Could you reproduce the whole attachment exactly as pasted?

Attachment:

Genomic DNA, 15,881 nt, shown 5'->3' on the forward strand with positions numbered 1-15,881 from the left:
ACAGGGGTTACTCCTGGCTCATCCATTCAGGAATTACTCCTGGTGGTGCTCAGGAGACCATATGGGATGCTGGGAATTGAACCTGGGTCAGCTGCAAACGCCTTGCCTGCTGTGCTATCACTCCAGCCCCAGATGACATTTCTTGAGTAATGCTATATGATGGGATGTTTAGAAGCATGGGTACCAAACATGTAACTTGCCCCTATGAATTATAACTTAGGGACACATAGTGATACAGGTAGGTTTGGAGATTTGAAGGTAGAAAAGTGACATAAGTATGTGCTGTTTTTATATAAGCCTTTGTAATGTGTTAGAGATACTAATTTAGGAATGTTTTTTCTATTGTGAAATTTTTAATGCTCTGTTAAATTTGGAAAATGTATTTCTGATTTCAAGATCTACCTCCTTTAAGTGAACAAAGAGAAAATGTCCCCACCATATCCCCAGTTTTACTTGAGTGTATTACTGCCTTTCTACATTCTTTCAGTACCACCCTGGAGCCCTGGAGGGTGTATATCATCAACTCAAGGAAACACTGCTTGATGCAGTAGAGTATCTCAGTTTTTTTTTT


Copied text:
Genomic DNA, 15,881 nt, shown 5'->3' on the forward strand with positions numbered 1-15,881 from the left:
ACAGGGGTTACTCCTGGCTCATCCATTCAGGAATTACTCCTGGTGGTGCTCAGGAGACCATATGGGATGCTGGGAATTGAACCTGGGTCAGCTGCAAACGCCTTGCCTGCTGTGCTATCACTCCAGCCCCAGATGACATTTCTTGAGTAATGCTATATGATGGGATGTTTAGAAGCATGGGTACCAAACATGTAACTTGCCCCTATGAATTATAACTTAGGGACACATAGTGATACAGGTAGGTTTGGAGATTTGAAGGTAGAAAAGTGACATAAGTATGTGCTGTTTTTATATAAGCCTTTGTAATGTGTTAGAGATACTAATTTAGGAATGTTTTTTCTATTGTGAAATTTTTAATGCTCTGTTAAATTTGGAAAATGTATTTCTGATTTCAAGATCTACCTCCTTTAAGTGAACAAAGAGAAAATGTCCCCACCATATCCCCAGTTTTACTTGAGTGTATTACTGCCTTTCTACATTCTTTCAGTACCACCCTGGAGCCCTGGAGGGTGTATATCATCAACTCAAGGAAACACTGCTTGATGCAGTAGAGTATCTCAGTTTTTTTTTT